Commentary on Dodd-Frank Act, Title XIV - Anti-Predatory Lending Provisions for Residential Mortgage Loans

Stephen Ornstein, Matthew Yoon, and John Holahan

In this Analysis, Stephen Ornstein, Matthew Yoon, and John Holahan, of SNR Denton, discuss the anti-predatory lending provisions of the historic Dodd-Frank Act. Prescribing a host of new standards for residential mortgage loans, Title XIV is one of the most far-reaching provisions of the bill, creating consumer protections significantly more stringent than effectuated in 2009 by the Federal Reserve Board. The authors write:

     Although it has received far less attention than other titles of the Dodd-Frank Act (the "Act" or "Dodd-Frank"), such as those addressing derivatives, "too big to fail," risk retention and the Bureau of Consumer Financial Protection, Title XIV of the Act, which prescribes a host of new standards for residential mortgage loans, is among the most far-reaching of the legislation. Title XIV creates consumer protections significantly more stringent than those promulgated by the Board of Governors of the Federal Reserve System (the "Federal Reserve Board") which became effective in October 2009 relating to "higher-priced mortgage loans." The Act greatly increases originator's loan underwriting burdens and will create inevitable incentives for lenders to only offer prime quality "vanilla" loan products. Indeed, the Act will likely have the effect of reducing credit availability to the non-prime lending sector.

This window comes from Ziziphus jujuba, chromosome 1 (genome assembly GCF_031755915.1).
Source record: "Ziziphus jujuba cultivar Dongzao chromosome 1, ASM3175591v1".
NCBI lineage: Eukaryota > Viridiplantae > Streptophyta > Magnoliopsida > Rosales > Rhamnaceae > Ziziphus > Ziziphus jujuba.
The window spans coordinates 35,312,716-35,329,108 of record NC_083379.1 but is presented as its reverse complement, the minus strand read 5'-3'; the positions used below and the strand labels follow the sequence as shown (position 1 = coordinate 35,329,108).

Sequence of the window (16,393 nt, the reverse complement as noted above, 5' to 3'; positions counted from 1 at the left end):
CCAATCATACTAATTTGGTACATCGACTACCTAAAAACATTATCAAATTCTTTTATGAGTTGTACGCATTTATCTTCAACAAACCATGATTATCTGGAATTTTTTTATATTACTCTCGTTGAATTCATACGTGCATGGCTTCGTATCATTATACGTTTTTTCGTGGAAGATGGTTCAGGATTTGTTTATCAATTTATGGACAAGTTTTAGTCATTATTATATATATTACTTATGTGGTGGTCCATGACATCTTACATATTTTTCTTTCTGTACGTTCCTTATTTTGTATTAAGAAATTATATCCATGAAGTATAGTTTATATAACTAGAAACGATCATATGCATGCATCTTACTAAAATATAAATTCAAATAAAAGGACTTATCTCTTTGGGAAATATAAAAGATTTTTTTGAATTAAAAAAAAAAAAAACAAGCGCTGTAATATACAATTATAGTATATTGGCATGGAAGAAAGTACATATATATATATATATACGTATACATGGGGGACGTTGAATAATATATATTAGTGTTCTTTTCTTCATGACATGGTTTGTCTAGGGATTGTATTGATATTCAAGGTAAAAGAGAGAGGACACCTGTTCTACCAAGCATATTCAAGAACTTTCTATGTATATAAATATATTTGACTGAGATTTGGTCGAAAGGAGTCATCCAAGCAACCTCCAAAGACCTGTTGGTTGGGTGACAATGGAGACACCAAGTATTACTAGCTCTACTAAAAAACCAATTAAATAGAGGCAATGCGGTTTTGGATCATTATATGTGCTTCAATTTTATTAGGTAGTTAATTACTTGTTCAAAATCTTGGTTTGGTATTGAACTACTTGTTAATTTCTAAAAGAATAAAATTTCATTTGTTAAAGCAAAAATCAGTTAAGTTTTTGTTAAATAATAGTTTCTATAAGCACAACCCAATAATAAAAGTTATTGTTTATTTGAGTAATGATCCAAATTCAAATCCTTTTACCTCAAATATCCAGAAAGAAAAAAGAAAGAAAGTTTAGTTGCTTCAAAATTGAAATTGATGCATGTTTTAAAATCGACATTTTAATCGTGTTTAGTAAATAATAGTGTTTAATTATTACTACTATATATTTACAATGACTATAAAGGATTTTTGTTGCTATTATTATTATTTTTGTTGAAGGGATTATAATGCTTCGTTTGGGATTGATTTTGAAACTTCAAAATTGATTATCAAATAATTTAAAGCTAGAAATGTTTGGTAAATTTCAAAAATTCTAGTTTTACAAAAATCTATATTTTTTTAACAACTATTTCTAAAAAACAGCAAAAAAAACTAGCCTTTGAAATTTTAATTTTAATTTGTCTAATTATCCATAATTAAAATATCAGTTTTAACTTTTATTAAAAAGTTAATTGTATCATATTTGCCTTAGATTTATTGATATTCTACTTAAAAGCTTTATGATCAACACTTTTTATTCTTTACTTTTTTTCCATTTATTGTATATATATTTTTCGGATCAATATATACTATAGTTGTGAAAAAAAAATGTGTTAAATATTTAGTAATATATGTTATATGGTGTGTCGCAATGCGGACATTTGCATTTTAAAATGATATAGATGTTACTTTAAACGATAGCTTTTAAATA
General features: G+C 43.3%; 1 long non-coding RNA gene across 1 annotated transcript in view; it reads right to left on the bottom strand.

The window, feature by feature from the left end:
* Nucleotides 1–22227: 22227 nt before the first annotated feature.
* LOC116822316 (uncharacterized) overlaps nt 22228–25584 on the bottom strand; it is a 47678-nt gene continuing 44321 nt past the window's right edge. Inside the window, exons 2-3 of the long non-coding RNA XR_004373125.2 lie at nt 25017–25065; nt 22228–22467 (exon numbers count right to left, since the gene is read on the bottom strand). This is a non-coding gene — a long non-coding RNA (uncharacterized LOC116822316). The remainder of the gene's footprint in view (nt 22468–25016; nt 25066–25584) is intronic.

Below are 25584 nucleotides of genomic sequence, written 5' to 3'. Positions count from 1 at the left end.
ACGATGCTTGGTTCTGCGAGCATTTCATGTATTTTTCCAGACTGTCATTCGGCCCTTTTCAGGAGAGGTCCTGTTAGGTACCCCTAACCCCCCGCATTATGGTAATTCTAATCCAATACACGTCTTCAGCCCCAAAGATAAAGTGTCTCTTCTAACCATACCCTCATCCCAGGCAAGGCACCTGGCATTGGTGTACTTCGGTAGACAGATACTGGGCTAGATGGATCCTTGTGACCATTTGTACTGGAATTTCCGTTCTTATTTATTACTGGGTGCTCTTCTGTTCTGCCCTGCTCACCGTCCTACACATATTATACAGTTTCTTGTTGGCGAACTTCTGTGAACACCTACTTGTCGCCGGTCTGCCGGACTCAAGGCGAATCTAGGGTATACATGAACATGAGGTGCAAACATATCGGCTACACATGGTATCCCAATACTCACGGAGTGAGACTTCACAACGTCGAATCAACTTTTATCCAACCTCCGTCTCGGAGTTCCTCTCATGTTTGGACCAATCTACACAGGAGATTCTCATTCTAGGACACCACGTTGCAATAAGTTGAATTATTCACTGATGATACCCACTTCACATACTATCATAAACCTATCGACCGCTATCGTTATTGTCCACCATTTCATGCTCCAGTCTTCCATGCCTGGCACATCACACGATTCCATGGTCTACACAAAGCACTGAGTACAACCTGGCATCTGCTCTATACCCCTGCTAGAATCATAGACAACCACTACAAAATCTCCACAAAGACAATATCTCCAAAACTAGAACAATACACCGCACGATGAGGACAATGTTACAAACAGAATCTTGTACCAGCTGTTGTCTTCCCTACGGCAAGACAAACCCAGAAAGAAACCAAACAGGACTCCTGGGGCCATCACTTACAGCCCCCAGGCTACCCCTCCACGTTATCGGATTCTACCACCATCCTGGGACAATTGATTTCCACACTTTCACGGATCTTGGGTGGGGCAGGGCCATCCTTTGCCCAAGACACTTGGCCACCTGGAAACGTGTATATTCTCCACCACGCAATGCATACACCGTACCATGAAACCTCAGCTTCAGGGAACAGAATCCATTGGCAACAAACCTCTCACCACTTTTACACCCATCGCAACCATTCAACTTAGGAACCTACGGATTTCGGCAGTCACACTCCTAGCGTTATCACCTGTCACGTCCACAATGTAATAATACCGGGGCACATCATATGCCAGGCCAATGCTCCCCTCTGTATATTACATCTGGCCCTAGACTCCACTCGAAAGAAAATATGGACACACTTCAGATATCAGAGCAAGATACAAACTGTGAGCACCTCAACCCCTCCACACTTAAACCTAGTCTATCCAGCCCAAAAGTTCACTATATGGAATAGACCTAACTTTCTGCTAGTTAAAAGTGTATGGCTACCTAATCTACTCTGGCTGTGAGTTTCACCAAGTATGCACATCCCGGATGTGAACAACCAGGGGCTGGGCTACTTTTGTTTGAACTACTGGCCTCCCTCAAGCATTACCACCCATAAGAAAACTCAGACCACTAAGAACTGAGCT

Most of the key provisions of Title XIV are not self-executing. In instances when federal regulators must promulgate implementing regulations, the regulations must become effective no later than 18 months after the transfer of certain functions to the new Bureau of Consumer Financial Protection (known as the "Designated Transfer Date").

     Please be advised that on August 18, 2010, the Federal Reserve Board issued a final rulemaking regarding, among other things, restrictions on loan originator compensation and on steering by loan originators. These rules are similar to, but not as broad as, certain provisions set forth in Dodd-Frank, and will become effective on April 1, 2011. The Federal Reserve Board acknowledges that implementation of the Dodd-Frank rules concerning loan origination compensation and steering by loan originators will be addressed in a future rulemaking with opportunity for public comment.

(footnotes omitted)

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